from The American Heritage® Dictionary of the English Language, 4th Edition
- n. Greek Mythology The god of blame and ridicule.
from the GNU version of the Collaborative International Dictionary of English
- proper n. The god of mockery and censure.
from The Century Dictionary and Cyclopedia
- n. In classical mythology, a son of Night, the god of raillery and censure.
- n. In ornithology, a genus of humming-birds, of the family Trochilidæ, the type of which is M. idaliæ of Brazil.
from WordNet 3.0 Copyright 2006 by Princeton University. All rights reserved.
- n. god of blame and mockery
Sorry, no etymologies found.
Before he had died in the bad air of the Bamboo, the Governor had picked the name Momus, after the ancient Earth god of ridicule.
Nick Currie aka Momus will be performing live daily for free in Chelsea until July 15th.
Growing old in, and with, Japan "on the Click Opera blog, Nick Currie (aka Momus) lists several points of what could be" a silver lining to Japan's likely silver age "but concludes that realistically," Japan will get cheaper, smaller, poorer, purer, wiser, more itself. "review [en] of a decade of Japanese music by W. David MARX at Néojaponisme.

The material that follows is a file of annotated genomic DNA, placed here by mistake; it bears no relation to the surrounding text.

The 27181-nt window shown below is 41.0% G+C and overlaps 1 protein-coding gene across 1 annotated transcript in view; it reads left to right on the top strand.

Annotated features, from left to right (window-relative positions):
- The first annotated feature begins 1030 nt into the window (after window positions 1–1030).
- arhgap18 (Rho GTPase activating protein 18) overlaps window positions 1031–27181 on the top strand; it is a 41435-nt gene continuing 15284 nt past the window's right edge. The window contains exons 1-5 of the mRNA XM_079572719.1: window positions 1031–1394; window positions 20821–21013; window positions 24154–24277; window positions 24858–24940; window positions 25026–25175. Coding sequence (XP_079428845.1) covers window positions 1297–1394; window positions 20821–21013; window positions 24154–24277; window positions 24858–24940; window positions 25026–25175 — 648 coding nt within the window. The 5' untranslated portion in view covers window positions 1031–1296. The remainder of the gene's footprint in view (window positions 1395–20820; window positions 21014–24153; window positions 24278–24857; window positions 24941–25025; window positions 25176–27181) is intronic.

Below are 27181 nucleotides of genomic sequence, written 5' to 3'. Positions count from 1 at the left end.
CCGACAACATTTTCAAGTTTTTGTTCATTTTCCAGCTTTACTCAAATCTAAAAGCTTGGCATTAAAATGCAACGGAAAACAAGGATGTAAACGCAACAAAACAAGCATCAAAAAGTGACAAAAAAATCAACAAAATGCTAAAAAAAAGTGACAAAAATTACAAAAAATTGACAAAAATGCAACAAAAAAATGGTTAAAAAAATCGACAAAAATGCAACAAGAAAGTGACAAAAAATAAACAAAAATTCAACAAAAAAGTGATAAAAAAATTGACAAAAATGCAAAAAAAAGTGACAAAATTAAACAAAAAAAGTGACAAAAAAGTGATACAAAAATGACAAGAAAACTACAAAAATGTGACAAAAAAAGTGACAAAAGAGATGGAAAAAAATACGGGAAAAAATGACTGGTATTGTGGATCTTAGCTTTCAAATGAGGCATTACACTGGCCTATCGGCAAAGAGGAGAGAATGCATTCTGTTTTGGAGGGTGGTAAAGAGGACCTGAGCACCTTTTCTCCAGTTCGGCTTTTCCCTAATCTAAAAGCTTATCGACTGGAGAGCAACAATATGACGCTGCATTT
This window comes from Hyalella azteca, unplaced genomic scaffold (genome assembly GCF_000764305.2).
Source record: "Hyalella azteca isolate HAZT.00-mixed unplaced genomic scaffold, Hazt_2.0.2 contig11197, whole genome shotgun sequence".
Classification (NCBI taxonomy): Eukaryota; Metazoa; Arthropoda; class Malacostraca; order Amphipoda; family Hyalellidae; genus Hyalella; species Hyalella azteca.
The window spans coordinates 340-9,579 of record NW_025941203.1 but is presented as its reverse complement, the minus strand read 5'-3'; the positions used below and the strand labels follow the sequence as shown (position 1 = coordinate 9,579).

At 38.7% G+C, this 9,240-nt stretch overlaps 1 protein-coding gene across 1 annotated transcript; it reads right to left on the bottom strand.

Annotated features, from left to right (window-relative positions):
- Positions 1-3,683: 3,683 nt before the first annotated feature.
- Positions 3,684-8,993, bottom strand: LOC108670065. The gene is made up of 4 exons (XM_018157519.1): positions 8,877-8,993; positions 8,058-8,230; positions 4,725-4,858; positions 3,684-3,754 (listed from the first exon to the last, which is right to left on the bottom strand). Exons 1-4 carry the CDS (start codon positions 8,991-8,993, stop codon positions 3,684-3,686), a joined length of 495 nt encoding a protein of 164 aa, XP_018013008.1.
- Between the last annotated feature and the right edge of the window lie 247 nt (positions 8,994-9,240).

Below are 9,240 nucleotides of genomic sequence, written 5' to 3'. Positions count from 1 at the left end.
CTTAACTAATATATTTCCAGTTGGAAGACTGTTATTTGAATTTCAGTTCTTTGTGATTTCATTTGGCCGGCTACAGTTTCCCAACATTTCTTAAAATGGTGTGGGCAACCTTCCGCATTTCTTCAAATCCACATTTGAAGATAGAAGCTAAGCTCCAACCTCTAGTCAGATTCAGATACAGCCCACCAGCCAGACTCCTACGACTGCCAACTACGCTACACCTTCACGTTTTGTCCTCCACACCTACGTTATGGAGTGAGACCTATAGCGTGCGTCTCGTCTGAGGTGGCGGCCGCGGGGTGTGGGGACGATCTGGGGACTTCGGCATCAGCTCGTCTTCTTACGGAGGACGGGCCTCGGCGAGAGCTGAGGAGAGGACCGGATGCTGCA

"Among other complaints, I have pondered the use of the name 'Momus' as an oath, and I see little objection.
One, by cult musician Momus, is a tongue-in-cheek audioguide to city bus routes tip: don't believe everything you hear.
On this score, I like what Momus has to say about why he is stopping his own regular blogging.
His mission was to make sure I didn't steal the scene by doing something unfortunate, such as tumbling down the flight of stairs that led from the set's upper level, where most of the supers mingled, to the stars who would be flirting and fighting and dining at the Café Momus below.
I prefer French, Italian, Romanian, Jewish (especially Ladino, but more traditional too), Spanish, some German (Cusco and Modern Talking/some of its clones) and some Portuguese music; very little US/UK - Momus mostly
Momus (a.k.a. Nick Currie) is writing a book on Scotland.
Momus represents an extreme view of that, but there is a cultural relativism at heart at much of this that explicitly comes into conflict with a universalist, structuralist analytical model.
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